If you're willing to do an mid-late 18th century variant of this process, then you'd want to start with a mixture of KOH and NaOH. Boil the alkali with your fat until the fat is fully saponified and the soap zaps (bites) on the tongue. Reduce the water content by simmering until you get a paste like texture.

The handcrafted 21st century version of this soap would be to make a hot process soap using a mixture of KOH and NaOH. Calculate the amount of lye for the type and weight of your fats using the Summerbeemeadow calc that allows you to make a mixed lye recipe. Use a negative lye discount (meaning the recipe contains excess lye) so the soap is somewhat to moderately lye heavy -- perhaps -5% to -10%. I'd probably use a 25% lye concentration to make a soft paste that could be diluted further to a softer consistency.

ETA: Here's a quote from an 1842 soap making manual that describes making soap to a desired taste (zap), not to a recipe: "...The lie [lye] is added till the soap has acquired a good firmness, and when proved, a taste rather strong of lie remains on the tongue. As soon as this is found, then the soap must be let boil half an hour to ascertain whether the same taste yet remains; if not, a little more lie must be added, till the taste returns...."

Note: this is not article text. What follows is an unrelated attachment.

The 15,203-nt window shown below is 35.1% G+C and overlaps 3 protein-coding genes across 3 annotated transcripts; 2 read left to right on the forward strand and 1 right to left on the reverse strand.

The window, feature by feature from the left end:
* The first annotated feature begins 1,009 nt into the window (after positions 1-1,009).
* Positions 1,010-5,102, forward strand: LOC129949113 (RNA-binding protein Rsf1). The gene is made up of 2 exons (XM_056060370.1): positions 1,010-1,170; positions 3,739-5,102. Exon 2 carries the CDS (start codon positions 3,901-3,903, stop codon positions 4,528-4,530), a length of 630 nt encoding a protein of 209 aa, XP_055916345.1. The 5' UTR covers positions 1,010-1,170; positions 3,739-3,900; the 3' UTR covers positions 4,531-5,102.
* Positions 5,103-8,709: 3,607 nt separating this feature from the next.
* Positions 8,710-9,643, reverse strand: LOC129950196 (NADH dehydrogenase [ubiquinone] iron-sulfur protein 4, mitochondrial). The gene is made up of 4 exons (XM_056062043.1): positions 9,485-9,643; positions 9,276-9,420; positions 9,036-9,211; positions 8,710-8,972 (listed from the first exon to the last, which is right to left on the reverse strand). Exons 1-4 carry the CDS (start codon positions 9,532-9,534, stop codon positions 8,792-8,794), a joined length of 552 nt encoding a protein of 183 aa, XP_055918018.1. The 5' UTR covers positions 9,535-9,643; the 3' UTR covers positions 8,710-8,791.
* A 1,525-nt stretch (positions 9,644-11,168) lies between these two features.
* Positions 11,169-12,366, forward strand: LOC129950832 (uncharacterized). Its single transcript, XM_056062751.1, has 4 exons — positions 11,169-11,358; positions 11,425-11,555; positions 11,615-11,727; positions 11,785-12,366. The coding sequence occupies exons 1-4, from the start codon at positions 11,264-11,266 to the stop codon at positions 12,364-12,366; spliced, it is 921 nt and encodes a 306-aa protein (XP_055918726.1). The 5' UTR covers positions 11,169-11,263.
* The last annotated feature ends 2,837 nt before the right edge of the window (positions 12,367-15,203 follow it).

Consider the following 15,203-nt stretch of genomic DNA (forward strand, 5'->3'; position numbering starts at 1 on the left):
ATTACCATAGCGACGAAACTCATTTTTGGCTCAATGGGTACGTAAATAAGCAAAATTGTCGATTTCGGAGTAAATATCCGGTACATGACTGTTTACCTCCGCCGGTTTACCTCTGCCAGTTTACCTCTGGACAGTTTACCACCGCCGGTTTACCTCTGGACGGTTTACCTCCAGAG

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mjcallsr

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First, I would love to have some of your sources, not because I'm questioning you, but just to have them in my library. I have to admit, that I am leaning toward a 19th century interpretation. Early fulling was a dangerous occupation and I'd really prefer to avoid some of those complications. I've seen directions regarding tasting and for color of ring that forms but I feel I am lacking a point of reference for comparison. I thank you greatly for your input and will use your recommendations. As for Summberbeemeadow calc, the advanced version which allows adjustment to lye percentage is currently down. Would SoapCalc be a good alternative?
 

dixiedragon

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"I have no idea how to translate the recipe you gave into a modern recipe for handcrafted soap because the soap making method used for such recipes is a boiled process where the soap was made "to a bite on the tongue." "

Wouldn't this be what we call zap?

Perhaps contact some historical groups, especially in places like Wales with centuries-old wool production traditions?

This is so interesting and I hope you keep us updated.